ragingloli's avatar

They were clearly right wing.
Pro-traditional family values, anti-gay, anti-minority, anti-union, militaristic, and christian.
Oh sure, they had “socialist” in their name, but East Germany had “democratic” and “republic” in their name as well.

bookish1's avatar

Also, that line of “reasoning,” that if Italian fascism developed out of trade union movements, then all systems which we now currently call fascism must be left wing, is simply flawed logic. It is ahistorical. Historians have been debating for decades if there is even a unified ideology that we can call fascism, and also whether it is most appropriate to refer to Nazism as “totalitarian” or “fascist,” and what both of those terms mean.

If that were a student’s thesis, I would give it a C- and tell them to thank their lucky stars.

Kropotkin's avatar

I think if we were to recreate the French National Assembly, the fascists would probably find more affinity with the monarchists, traditionalists and reactionaries sat on the right, rather than the radicals and reformers sat on the left, that fascists were murdering through the 30s and 40s.

josie's avatar

Europeans ran to right wing fascists to get away from the left wing communists.
But either way, the Nazis were statists, and statists these days are considered left.
The original liberals would have been horrified at the power that modern American liberals have given up to central government. It’s all historical moment and context.

Ron_C's avatar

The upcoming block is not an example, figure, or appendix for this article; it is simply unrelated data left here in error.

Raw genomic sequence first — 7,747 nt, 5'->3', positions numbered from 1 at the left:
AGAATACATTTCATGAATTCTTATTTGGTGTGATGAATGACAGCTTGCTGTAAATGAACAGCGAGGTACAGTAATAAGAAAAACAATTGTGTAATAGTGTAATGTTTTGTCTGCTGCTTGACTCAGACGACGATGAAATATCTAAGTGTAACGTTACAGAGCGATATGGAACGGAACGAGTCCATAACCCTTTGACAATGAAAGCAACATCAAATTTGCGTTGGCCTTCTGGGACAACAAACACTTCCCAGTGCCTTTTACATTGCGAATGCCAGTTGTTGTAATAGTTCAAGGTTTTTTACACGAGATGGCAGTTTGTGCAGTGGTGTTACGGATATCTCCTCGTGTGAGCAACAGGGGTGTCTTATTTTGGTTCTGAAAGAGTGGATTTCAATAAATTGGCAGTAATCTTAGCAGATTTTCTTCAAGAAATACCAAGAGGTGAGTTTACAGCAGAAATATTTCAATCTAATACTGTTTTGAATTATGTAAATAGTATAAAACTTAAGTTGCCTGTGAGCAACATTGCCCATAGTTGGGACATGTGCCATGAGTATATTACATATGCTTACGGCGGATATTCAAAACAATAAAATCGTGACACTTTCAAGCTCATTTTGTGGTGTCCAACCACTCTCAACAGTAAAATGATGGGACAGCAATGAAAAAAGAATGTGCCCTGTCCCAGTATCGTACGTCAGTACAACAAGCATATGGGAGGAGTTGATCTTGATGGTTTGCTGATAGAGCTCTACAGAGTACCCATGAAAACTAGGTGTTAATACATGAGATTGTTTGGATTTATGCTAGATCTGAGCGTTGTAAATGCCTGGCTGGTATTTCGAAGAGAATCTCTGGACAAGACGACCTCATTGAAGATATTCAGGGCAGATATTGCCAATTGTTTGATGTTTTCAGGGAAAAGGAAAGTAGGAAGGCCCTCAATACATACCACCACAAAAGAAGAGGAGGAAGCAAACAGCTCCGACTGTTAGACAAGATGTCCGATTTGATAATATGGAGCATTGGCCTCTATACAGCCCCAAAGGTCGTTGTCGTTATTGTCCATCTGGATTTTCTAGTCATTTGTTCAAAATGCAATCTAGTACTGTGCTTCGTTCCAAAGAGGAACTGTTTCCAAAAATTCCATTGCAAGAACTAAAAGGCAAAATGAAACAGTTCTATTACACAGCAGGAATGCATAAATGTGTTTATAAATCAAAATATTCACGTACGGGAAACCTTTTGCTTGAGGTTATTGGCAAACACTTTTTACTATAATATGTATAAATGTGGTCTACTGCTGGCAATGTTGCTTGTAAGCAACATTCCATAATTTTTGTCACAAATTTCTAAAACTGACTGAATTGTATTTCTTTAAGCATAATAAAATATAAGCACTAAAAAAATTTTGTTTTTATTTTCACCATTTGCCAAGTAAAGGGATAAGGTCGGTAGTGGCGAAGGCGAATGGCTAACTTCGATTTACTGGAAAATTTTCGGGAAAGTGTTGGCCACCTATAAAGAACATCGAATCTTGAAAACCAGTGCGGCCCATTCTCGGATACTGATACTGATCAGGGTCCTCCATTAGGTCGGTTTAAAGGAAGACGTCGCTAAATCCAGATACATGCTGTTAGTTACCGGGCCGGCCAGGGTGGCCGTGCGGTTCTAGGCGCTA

Nazism in Germany was called the National Socialist Party. I’m not sure why they put socialist in their name because they hated and finally destroyed the communist party in their country and outlawed trade unions.

In fact the party was fascist (authoritarian) for the citizens and socialist for corporations. A totalitarian dictatorship rang the country but provided financial support and slave labor to corporations.

Espiritus_Corvus's avatar

It was a Right Wing movement. Let the NeoCon revisionists write what they want. This tactic of extablishing new meanings to words and history and then smearing the enemy with it is one of their favorite tactics. It’s old and everyone should be onto to it by now.

flutherother's avatar

I don’t think of extreme authoritarian governments as being left or right wing. Was Stalin left wing? Was Hitler right wing? This kind of regime is not governed by ideology so much as the whims of a maladjusted individual. Who knows what madness they might think up.

ucme's avatar

Neither, they were just fucking mentalists.

Espiritus_Corvus's avatar

The political diagram, as taught to me in the 8th grade by Jesuits, is a circle. At the top center are moderates, Left and Right go in opposite directions from there. Midway down at the sides are the extremes of Communism at the left and Fascism at the right. At the bottom they both meet at totalitarianism. Stalin was a Communist; far left. Hitler was a Fascist; far right. They both became totalitarian nearly indistinct from each other under two different ideologies. That diagram has always made sense to me.